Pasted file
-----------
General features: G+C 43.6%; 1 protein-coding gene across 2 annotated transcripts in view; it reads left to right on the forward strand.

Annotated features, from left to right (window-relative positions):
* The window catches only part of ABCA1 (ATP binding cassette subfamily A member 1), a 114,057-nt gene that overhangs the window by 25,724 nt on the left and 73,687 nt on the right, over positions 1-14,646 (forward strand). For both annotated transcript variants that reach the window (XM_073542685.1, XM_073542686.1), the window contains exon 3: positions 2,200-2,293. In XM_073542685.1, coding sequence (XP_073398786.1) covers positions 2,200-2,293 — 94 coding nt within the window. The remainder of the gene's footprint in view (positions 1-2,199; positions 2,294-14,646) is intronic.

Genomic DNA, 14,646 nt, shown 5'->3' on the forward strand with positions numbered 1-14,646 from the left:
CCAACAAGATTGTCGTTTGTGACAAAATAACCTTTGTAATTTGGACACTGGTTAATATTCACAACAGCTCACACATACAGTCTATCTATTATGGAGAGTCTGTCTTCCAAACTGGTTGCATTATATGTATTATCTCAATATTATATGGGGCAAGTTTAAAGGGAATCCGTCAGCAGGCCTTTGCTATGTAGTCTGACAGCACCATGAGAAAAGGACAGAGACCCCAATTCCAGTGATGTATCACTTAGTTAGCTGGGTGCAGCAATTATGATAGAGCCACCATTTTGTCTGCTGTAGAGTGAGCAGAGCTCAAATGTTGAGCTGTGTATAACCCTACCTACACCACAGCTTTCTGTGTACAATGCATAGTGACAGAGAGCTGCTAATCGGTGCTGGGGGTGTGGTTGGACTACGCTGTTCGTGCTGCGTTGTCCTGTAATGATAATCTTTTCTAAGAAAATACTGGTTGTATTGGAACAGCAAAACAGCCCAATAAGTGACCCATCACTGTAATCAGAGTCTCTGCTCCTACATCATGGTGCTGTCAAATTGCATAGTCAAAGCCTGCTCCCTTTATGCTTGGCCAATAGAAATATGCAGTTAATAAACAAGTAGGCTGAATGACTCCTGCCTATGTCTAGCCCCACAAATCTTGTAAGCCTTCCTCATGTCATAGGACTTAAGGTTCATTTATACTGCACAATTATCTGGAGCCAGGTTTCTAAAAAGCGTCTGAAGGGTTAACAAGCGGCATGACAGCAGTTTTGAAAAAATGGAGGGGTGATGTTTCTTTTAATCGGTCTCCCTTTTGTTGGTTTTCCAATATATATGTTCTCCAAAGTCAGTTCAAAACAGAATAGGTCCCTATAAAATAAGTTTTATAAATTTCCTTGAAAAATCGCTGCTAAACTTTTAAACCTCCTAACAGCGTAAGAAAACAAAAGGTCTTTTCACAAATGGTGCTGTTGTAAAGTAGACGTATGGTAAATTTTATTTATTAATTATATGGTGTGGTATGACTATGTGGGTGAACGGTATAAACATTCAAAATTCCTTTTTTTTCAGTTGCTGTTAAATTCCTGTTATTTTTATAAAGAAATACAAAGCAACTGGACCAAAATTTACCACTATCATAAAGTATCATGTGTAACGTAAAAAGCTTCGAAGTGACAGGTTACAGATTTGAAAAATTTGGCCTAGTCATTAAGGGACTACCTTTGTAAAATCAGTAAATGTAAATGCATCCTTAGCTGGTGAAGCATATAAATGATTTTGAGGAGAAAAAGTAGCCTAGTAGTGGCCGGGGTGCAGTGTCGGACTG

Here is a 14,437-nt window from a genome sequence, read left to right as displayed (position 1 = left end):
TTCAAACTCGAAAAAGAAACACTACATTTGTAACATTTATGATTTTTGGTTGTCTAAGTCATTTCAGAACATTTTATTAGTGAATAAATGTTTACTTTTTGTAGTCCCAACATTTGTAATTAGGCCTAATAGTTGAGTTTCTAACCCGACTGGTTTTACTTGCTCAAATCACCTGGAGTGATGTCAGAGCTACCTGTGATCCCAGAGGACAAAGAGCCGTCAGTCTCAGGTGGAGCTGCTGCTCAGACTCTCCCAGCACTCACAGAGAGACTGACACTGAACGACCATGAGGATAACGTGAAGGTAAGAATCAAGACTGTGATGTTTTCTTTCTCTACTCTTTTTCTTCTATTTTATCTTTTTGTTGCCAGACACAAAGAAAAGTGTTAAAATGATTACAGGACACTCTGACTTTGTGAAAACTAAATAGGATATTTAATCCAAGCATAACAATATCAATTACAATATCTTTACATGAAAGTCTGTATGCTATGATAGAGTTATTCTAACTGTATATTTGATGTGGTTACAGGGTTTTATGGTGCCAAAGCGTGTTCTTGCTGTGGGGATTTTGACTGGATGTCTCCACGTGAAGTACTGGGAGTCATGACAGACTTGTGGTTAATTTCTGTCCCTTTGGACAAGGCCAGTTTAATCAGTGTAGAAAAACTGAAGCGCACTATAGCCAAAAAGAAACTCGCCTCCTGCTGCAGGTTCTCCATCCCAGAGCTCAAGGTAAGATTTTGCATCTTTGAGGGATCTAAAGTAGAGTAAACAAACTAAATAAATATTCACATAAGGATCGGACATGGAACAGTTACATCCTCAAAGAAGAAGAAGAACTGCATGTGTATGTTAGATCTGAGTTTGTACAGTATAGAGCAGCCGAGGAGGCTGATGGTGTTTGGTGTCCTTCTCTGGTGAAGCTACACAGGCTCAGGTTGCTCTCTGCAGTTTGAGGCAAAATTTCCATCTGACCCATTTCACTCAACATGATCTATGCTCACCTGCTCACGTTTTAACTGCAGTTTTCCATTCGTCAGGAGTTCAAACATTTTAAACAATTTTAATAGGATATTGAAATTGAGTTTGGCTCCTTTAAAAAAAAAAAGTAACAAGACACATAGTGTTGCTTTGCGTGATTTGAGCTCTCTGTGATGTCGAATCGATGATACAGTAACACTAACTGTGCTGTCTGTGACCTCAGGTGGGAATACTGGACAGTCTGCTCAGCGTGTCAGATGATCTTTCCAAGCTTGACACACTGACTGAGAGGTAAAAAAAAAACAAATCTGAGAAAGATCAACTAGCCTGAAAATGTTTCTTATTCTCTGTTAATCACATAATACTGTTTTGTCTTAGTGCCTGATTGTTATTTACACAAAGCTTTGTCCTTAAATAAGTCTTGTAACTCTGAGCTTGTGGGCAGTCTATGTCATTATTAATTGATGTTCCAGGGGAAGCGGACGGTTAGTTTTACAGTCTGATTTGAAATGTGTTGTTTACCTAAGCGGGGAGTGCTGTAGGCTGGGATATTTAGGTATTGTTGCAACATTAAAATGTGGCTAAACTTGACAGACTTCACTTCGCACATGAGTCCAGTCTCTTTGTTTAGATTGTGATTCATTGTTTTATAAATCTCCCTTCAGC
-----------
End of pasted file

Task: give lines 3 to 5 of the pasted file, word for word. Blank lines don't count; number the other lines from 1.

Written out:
* The window catches only part of ABCA1 (ATP binding cassette subfamily A member 1), a 114,057-nt gene that overhangs the window by 25,724 nt on the left and 73,687 nt on the right, over positions 1-14,646 (forward strand). For both annotated transcript variants that reach the window (XM_073542685.1, XM_073542686.1), the window contains exon 3: positions 2,200-2,293. In XM_073542685.1, coding sequence (XP_073398786.1) covers positions 2,200-2,293 — 94 coding nt within the window. The remainder of the gene's footprint in view (positions 1-2,199; positions 2,294-14,646) is intronic.

Genomic DNA, 14,646 nt, shown 5'->3' on the forward strand with positions numbered 1-14,646 from the left:
CCAACAAGATTGTCGTTTGTGACAAAATAACCTTTGTAATTTGGACACTGGTTAATATTCACAACAGCTCACACATACAGTCTATCTATTATGGAGAGTCTGTCTTCCAAACTGGTTGCATTATATGTATTATCTCAATATTATATGGGGCAAGTTTAAAGGGAATCCGTCAGCAGGCCTTTGCTATGTAGTCTGACAGCACCATGAGAAAAGGACAGAGACCCCAATTCCAGTGATGTATCACTTAGTTAGCTGGGTGCAGCAATTATGATAGAGCCACCATTTTGTCTGCTGTAGAGTGAGCAGAGCTCAAATGTTGAGCTGTGTATAACCCTACCTACACCACAGCTTTCTGTGTACAATGCATAGTGACAGAGAGCTGCTAATCGGTGCTGGGGGTGTGGTTGGACTACGCTGTTCGTGCTGCGTTGTCCTGTAATGATAATCTTTTCTAAGAAAATACTGGTTGTATTGGAACAGCAAAACAGCCCAATAAGTGACCCATCACTGTAATCAGAGTCTCTGCTCCTACATCATGGTGCTGTCAAATTGCATAGTCAAAGCCTGCTCCCTTTATGCTTGGCCAATAGAAATATGCAGTTAATAAACAAGTAGGCTGAATGACTCCTGCCTATGTCTAGCCCCACAAATCTTGTAAGCCTTCCTCATGTCATAGGACTTAAGGTTCATTTATACTGCACAATTATCTGGAGCCAGGTTTCTAAAAAGCGTCTGAAGGGTTAACAAGCGGCATGACAGCAGTTTTGAAAAAATGGAGGGGTGATGTTTCTTTTAATCGGTCTCCCTTTTGTTGGTTTTCCAATATATATGTTCTCCAAAGTCAGTTCAAAACAGAATAGGTCCCTATAAAATAAGTTTTATAAATTTCCTTGAAAAATCGCTGCTAAACTTTTAAACCTCCTAACAGCGTAAGAAAACAAAAGGTCTTTTCACAAATGGTGCTGTTGTAAAGTAGACGTATGGTAAATTTTATTTATTAATTATATGGTGTGGTATGACTATGTGGGTGAACGGTATAAACATTCAAAATTCCTTTTTTTTCAGTTGCTGTTAAATTCCTGTTATTTTTATAAAGAAATACAAAGCAACTGGACCAAAATTTACCACTATCATAAAGTATCATGTGTAACGTAAAAAGCTTCGAAGTGACAGGTTACAGATTTGAAAAATTTGGCCTAGTCATTAAGGGACTACCTTTGTAAAATCAGTAAATGTAAATGCATCCTTAGCTGGTGAAGCATATAAATGATTTTGAGGAGAAAAAGTAGCCTAGTAGTGGCCGGGGTGCAGTGTCGGACTG